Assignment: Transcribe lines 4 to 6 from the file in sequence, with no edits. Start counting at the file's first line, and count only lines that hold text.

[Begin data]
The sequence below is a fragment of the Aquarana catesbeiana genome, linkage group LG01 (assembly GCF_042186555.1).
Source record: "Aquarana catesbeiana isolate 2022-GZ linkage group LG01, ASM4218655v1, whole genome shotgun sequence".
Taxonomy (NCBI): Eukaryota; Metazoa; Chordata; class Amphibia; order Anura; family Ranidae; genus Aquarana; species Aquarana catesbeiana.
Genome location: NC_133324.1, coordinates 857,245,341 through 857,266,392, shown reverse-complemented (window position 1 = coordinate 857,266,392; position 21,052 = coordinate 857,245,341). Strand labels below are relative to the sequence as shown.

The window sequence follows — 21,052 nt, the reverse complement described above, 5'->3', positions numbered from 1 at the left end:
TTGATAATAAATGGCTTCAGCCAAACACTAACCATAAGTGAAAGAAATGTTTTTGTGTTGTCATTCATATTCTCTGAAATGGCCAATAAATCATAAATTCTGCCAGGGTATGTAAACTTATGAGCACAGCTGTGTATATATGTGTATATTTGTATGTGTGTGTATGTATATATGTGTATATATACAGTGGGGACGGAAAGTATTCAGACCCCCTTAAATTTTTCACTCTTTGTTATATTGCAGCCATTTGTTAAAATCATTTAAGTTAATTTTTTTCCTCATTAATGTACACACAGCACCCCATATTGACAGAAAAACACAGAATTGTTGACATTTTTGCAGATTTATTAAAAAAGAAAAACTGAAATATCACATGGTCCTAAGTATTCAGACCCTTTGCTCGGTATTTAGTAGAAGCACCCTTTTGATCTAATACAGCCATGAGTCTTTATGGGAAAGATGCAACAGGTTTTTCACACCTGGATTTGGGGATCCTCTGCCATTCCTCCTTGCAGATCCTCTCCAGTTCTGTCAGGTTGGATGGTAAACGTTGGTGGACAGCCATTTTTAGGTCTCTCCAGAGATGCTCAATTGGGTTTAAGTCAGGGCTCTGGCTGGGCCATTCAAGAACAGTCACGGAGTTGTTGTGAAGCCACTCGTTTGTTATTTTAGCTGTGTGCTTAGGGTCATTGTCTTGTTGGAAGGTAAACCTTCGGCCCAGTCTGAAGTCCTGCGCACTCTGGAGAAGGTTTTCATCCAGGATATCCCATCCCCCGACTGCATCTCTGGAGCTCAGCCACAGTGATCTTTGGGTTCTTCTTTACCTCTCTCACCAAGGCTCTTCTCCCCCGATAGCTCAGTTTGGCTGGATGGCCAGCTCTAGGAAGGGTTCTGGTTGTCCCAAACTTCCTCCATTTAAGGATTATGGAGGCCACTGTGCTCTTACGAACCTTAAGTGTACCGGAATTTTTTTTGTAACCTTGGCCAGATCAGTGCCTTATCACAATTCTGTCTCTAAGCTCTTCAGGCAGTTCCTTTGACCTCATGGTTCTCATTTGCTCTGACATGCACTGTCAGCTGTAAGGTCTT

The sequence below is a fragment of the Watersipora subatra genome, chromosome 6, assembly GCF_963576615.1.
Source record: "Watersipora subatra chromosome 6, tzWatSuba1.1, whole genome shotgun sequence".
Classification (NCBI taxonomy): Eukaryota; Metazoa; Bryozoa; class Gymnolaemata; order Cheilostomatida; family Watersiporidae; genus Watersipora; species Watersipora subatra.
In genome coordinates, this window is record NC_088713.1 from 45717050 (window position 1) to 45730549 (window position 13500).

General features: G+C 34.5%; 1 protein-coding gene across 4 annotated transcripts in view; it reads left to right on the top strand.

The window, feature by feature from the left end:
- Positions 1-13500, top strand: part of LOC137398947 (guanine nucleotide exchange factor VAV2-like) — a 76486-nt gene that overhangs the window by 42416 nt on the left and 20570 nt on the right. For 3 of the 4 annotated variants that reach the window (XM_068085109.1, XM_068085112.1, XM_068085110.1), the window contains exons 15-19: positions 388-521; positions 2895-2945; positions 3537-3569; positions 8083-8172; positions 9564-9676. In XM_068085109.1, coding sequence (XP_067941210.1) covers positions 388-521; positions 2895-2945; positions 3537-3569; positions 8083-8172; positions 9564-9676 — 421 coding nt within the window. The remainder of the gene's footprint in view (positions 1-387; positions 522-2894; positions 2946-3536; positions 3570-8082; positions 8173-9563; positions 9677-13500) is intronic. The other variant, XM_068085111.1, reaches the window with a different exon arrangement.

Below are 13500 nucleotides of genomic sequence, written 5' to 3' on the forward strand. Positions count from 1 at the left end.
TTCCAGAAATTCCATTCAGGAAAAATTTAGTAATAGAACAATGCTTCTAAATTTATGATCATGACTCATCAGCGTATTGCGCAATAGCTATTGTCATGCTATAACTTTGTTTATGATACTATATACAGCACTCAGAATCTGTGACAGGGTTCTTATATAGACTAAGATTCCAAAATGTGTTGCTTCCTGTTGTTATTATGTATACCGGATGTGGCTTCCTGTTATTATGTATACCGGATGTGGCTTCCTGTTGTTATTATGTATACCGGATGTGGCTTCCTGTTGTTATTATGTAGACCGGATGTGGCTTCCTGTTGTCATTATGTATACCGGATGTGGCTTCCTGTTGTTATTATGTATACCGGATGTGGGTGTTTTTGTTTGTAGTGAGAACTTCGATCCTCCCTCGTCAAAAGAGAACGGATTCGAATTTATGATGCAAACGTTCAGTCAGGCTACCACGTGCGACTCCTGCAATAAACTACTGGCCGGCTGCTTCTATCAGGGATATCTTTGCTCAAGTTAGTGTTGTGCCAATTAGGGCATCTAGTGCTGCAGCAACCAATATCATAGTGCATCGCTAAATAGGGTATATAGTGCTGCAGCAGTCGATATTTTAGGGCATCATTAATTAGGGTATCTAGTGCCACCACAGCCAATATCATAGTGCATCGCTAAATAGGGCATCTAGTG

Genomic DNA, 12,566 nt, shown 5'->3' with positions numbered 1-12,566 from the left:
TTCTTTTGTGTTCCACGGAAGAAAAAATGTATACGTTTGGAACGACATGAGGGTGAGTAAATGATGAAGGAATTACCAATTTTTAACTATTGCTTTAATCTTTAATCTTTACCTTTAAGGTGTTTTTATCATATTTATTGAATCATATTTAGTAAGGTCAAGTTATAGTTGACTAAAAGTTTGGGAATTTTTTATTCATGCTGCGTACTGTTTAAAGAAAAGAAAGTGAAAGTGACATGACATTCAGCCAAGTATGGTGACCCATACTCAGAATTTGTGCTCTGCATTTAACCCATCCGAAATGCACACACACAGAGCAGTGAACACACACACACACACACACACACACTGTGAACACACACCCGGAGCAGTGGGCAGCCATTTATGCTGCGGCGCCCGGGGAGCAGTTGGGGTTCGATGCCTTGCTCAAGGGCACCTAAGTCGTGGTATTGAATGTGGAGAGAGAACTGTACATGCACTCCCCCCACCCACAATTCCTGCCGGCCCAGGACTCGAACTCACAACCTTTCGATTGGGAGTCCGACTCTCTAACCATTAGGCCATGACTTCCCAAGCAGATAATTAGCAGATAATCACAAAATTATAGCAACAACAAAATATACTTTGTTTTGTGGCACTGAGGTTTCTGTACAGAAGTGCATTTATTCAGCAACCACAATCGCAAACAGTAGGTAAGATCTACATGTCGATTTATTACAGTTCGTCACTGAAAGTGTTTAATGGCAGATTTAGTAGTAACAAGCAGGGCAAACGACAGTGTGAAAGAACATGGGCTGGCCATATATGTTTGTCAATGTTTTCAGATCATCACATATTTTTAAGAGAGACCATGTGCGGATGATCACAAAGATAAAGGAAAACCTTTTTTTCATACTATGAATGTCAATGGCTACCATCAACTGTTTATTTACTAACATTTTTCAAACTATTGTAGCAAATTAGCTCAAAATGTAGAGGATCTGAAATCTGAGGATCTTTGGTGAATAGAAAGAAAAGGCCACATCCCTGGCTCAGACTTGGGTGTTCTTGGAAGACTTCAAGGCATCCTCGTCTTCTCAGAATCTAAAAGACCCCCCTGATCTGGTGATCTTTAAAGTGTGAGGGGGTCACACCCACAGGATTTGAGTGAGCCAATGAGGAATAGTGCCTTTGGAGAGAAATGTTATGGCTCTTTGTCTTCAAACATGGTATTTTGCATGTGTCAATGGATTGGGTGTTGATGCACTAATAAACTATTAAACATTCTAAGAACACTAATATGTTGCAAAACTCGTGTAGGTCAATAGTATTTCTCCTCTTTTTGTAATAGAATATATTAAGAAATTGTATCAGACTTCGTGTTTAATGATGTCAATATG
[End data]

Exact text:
Genome location: NC_133324.1, coordinates 857,245,341 through 857,266,392, shown reverse-complemented (window position 1 = coordinate 857,266,392; position 21,052 = coordinate 857,245,341). Strand labels below are relative to the sequence as shown.

The window sequence follows — 21,052 nt, the reverse complement described above, 5'->3', positions numbered from 1 at the left end:
TTGATAATAAATGGCTTCAGCCAAACACTAACCATAAGTGAAAGAAATGTTTTTGTGTTGTCATTCATATTCTCTGAAATGGCCAATAAATCATAAATTCTGCCAGGGTATGTAAACTTATGAGCACAGCTGTGTATATATGTGTATATTTGTATGTGTGTGTATGTATATATGTGTATATATACAGTGGGGACGGAAAGTATTCAGACCCCCTTAAATTTTTCACTCTTTGTTATATTGCAGCCATTTGTTAAAATCATTTAAGTTAATTTTTTTCCTCATTAATGTACACACAGCACCCCATATTGACAGAAAAACACAGAATTGTTGACATTTTTGCAGATTTATTAAAAAAGAAAAACTGAAATATCACATGGTCCTAAGTATTCAGACCCTTTGCTCGGTATTTAGTAGAAGCACCCTTTTGATCTAATACAGCCATGAGTCTTTATGGGAAAGATGCAACAGGTTTTTCACACCTGGATTTGGGGATCCTCTGCCATTCCTCCTTGCAGATCCTCTCCAGTTCTGTCAGGTTGGATGGTAAACGTTGGTGGACAGCCATTTTTAGGTCTCTCCAGAGATGCTCAATTGGGTTTAAGTCAGGGCTCTGGCTGGGCCATTCAAGAACAGTCACGGAGTTGTTGTGAAGCCACTCGTTTGTTATTTTAGCTGTGTGCTTAGGGTCATTGTCTTGTTGGAAGGTAAACCTTCGGCCCAGTCTGAAGTCCTGCGCACTCTGGAGAAGGTTTTCATCCAGGATATCCCATCCCCCGACTGCATCTCTGGAGCTCAGCCACAGTGATCTTTGGGTTCTTCTTTACCTCTCTCACCAAGGCTCTTCTCCCCCGATAGCTCAGTTTGGCTGGATGGCCAGCTCTAGGAAGGGTTCTGGTTGTCCCAAACTTCCTCCATTTAAGGATTATGGAGGCCACTGTGCTCTTACGAACCTTAAGTGTACCGGAATTTTTTTTGTAACCTTGGCCAGATCAGTGCCTTATCACAATTCTGTCTCTAAGCTCTTCAGGCAGTTCCTTTGACCTCATGGTTCTCATTTGCTCTGACATGCACTGTCAGCTGTAAGGTCTT